The Reserve Bank of India (RBI) sought to ease a massive credit crunch affecting non-banking finance companies (NBFCs) by allowing banks to act as partial guarantors for some of their existing debt which should make it easier to refinance.
The RBI said banks could now provide partial credit enhancement to refinance bonds issued by NBFCs and housing finance companies (HFCs) with tenors of not less than three years. Until now, banks were not allowed to provide credit enhancement to NBFCs.
Panic over potential debt defaults in the shadow banking sector have caused corporate bond yields of NBFCs to rise by more than 80 basis points since September. The resulting liquidity crunch has added to a rift between the central bank and the government.“The RBI wants the NBFCs to raise long-term debt and that is why they have laid down the three-year restriction,” said a debt investment banker who has invested in some of the financing companies.
“Mutual funds and insurance companies who have funds but don’t have credit risk appetite will now rely on credit enhancement provided by banks and buy these bonds.”
The finance ministry reportedly said in a letter to the Ministry of Corporate Affairs that it feared significant default from large financing companies in the next six weeks if no liquidity support was provided to these firms. According to bankers, Rs 1.04 trillion (US $14.41 billion) of debt is set to mature in November and another Rs 623.4 billion in December for papers issued by the NBFC and HFCs.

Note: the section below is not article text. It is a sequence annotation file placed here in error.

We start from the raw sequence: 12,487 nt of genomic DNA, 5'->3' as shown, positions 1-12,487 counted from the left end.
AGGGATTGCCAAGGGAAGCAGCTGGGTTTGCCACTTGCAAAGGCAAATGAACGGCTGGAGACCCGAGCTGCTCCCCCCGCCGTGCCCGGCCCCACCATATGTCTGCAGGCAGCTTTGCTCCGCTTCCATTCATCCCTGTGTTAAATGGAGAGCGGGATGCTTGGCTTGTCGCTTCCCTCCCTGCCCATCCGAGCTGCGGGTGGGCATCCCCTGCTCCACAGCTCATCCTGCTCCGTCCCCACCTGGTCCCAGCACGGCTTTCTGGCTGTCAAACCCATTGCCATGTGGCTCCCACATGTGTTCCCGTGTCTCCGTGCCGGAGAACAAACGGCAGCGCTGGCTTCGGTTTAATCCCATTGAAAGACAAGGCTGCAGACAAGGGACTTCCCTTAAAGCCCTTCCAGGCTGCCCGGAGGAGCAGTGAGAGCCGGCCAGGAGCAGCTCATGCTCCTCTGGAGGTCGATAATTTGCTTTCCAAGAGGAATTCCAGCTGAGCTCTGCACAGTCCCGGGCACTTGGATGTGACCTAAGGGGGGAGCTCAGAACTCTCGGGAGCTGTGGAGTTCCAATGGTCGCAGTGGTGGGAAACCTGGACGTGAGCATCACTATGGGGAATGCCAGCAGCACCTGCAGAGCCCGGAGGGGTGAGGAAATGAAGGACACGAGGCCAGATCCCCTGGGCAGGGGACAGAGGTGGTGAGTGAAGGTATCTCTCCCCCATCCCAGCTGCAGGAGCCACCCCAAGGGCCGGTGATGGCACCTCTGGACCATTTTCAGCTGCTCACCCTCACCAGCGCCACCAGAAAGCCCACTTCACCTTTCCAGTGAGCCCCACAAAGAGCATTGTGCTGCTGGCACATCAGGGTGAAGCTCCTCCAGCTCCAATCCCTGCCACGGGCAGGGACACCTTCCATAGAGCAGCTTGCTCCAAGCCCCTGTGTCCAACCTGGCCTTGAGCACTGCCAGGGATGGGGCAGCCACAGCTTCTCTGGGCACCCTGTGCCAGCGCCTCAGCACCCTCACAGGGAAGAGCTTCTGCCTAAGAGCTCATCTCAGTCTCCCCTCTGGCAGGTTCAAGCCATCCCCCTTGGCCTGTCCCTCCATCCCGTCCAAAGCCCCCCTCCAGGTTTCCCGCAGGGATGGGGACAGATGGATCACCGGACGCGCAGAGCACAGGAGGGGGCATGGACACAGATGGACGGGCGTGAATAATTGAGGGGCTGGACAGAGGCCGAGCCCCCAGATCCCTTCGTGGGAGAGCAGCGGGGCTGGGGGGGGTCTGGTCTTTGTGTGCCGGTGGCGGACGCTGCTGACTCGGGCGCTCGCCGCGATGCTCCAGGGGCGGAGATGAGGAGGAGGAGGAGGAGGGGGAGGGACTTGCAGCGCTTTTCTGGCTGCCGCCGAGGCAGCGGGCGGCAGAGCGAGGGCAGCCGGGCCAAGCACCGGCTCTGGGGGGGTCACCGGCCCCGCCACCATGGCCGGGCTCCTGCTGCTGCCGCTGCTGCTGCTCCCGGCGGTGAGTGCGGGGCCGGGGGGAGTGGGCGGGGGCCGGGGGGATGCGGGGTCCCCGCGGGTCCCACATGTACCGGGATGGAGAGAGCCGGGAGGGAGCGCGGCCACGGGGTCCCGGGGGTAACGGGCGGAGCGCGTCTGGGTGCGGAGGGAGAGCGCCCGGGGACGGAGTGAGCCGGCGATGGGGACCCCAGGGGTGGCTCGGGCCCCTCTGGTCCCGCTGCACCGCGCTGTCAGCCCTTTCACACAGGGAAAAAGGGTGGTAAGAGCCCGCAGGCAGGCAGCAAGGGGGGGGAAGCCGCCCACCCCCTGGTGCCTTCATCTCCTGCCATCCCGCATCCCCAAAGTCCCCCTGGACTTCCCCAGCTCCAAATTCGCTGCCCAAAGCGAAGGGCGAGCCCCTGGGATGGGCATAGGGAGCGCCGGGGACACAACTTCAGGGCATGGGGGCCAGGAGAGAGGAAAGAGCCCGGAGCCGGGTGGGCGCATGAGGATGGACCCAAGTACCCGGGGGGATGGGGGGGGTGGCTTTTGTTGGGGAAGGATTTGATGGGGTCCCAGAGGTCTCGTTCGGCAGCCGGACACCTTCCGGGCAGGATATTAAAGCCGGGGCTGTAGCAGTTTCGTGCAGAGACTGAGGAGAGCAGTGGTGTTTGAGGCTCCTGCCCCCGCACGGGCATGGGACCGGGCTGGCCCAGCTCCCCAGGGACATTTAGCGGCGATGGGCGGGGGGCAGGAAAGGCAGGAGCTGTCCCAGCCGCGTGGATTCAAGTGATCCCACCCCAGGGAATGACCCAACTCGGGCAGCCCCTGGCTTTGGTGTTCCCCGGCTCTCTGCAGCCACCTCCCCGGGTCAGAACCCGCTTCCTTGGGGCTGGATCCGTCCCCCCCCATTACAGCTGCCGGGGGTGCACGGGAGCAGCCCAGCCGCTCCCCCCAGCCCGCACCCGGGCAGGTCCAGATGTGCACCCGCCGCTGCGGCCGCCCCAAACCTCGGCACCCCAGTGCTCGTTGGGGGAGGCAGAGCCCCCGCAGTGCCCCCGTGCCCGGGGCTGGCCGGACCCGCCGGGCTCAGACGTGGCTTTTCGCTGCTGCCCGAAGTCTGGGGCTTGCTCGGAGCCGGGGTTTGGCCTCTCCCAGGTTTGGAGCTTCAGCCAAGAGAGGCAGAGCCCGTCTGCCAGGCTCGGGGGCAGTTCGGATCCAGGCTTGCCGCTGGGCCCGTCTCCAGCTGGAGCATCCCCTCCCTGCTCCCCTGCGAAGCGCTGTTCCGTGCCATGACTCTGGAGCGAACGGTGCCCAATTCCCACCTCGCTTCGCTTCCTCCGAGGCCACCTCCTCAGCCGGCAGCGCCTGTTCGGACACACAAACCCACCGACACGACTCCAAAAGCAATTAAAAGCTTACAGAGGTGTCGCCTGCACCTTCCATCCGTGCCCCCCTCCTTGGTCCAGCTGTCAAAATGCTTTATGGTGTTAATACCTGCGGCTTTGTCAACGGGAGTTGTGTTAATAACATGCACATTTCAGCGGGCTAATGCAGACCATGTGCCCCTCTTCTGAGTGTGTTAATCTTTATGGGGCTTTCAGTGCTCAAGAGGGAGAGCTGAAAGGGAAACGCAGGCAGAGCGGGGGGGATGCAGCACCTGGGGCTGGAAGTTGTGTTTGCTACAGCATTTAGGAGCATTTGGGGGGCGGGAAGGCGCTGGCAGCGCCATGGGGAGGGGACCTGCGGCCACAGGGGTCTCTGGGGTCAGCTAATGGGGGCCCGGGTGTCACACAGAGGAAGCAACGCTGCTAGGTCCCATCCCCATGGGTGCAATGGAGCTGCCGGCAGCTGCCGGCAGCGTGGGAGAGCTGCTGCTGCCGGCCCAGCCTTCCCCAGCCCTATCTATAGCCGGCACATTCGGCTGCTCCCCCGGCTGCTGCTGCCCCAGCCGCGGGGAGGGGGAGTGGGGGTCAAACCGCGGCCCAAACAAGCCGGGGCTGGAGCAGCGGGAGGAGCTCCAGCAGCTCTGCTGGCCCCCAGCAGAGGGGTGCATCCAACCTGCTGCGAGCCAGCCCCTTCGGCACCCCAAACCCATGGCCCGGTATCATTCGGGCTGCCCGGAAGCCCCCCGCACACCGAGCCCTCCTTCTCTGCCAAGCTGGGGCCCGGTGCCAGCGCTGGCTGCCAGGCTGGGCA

The RBI said banks can provide a credit enhancement of up to 20 percent of the bonds to be issued and limited such enhancements to one percent of a bank’s capital funds. The central bank also directed banks to ensure the funds were only used to refinance the existing debt indicating that the bond proceeds from such credit enhancements should not be used for NBFCs’ growth or lending operations.
Meanwhile one top central bank official, in a speech on credit risk and bank capital regulation, defended the RBI’s stringent capital norms for banks given that the probability of companies defaulting, known as cumulare default rates are higher in India than global standards. “The real strength will come from recognising weaknesses in the balance sheet and making provisions for them rather than pretending to believe that the balance sheet is strong,” RBI deputy governor N S Vishwanathan said in a speech.
Vishwanathan’s comments come on the back of the government’s pressure on the RBI to ease lending restrictions on 11 state-run banks. The RBI has barred these banks from lending under the so-called prompt corrective action plan until they improve their capital ratios, reduce bad debt and become profitable.
The lending restrictions have been another key bone of contention between the RBI and the government and this rift widened after another deputy governor Viral Acharya in a speech on Oct 26 had said that undermining central bank independence could be “potentially catastrophic”.
There has been a war of words between the RBI and the government since Acharya’s speech.